Corona finished college in 1970, which means he was still a student in the 1960s. After graduating, he held a full-time job in the office of the Executive Secretary in Malacañang while taking up evening classes at the Ateneo Law, according to the Supreme Court web site.
He has likewise said that he even had to take a student loan to be able to go to Harvard for his masters.
“Our decision to invest in dollars paid off since the exchange rate has since increased almost 7 times,” he said in the vernacular.
He cited how the peso-dollar exchange rate shot up to 6:1 after the 1969 presidential elections, when the peso currency devalued.
Only 4 dollar accounts
He also debunked the previous testimony of Ombudsman Conchita Carpio-Morales that he has 82 dollar-denominated accounts. He said only 4 are under his name as of end-2011.
He detailed opening and closing bank accounts and transferring funds in different bank branches in the past years.
As of end-2001, the remaining dollar accounts are held only in the following: one account in BPI San Francisco del Monte, one in Allied Bank and two in PSBank.
He stressed that these dollar accounts are not reflected in his SALN since these are specifically covered by bank secrecy laws.
Ombudsman Morales had earlier testified about his alleged multi-million dollar accounts that were monitored and reported by the Anti-Money Laundering Council. Morales cited a waiver at the back of the SALN form, which Corona signed, as basis for tapping the government agencies to look into complaints that Corona had unexplained wealth.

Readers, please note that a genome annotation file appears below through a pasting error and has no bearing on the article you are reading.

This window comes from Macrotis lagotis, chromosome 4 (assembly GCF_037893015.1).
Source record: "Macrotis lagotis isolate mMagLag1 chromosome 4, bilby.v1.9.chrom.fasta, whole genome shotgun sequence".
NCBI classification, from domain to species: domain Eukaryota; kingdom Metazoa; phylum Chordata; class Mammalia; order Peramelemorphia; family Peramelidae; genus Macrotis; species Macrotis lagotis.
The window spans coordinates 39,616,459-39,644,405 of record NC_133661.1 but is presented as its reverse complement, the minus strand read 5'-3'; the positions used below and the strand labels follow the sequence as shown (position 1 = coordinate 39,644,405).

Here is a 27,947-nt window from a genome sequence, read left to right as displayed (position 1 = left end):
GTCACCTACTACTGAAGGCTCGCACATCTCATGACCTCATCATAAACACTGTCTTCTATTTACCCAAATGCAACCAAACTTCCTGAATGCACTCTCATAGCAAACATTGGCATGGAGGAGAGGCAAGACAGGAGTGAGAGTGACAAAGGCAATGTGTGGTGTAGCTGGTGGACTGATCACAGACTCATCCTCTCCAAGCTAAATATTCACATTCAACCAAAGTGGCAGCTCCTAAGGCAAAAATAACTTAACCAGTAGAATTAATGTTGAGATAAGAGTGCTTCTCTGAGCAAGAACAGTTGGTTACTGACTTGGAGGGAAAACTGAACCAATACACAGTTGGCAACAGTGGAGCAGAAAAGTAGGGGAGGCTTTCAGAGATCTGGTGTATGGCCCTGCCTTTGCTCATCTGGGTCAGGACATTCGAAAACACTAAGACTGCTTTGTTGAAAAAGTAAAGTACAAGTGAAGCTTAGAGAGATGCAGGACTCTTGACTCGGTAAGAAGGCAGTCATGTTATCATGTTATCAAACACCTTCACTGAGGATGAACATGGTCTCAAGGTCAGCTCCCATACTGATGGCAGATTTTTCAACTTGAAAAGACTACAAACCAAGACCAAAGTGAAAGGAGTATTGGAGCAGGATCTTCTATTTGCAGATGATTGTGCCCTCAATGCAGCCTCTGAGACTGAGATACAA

Thus, he said the testimony of Morales, who is his former colleague at the Supreme Court, is a “malicious lie meant to ruin my reputation.”
For foreigners, not politicians
Corona’s foreign exchange bank accounts have grabbed most of the limelight since Corona’s counsels and a local bank, PSBank, have cited that these are covered by strict secrecy laws, and should not be divulged at the trial.
Previously, banking law expert Reynaldo Geronimo explained that, “The secrecy of the forex deposits was initially conceived for foreigners…The purpose of FCDA (Foreign Currency Deposit Act) is not to protect public officials who want to hide their money in dollar accounts, but to encourage foreign investors to bring in their money here. The foreigners are given this assurance of absolute secrecy.”
The FCDA prohibits banks to disclose foreign-denominated accounts except upon a written permission from the account owner.
After his speech, Corona signed a waiver authorizing banks to disclose his peso and dollar accounts as senator-judges looked on.
However, he said he will submit it only on one condition: all 188 lawmakers who signed the impeachment complaint will also submit their own waivers.
“I will submit my waiver until all 188 have submitted waivers. If they don’t, I will rest my defense,” he said before leaving the session hall, ignoring Enrile’s repeated calls for him to return.
Not long after, the session was suspended.
Corona has yet to confirm or deny how much funds he really has in these bank accounts, how much of these are his, and how much he is managing in behalf of others.
The impeachment court is trying to establish if he violated the Constitution when he did not properly declare his true wealth. – Rappler.com
Click on the links below for more of Rappler’s special coverage of CJ Corona’s trial.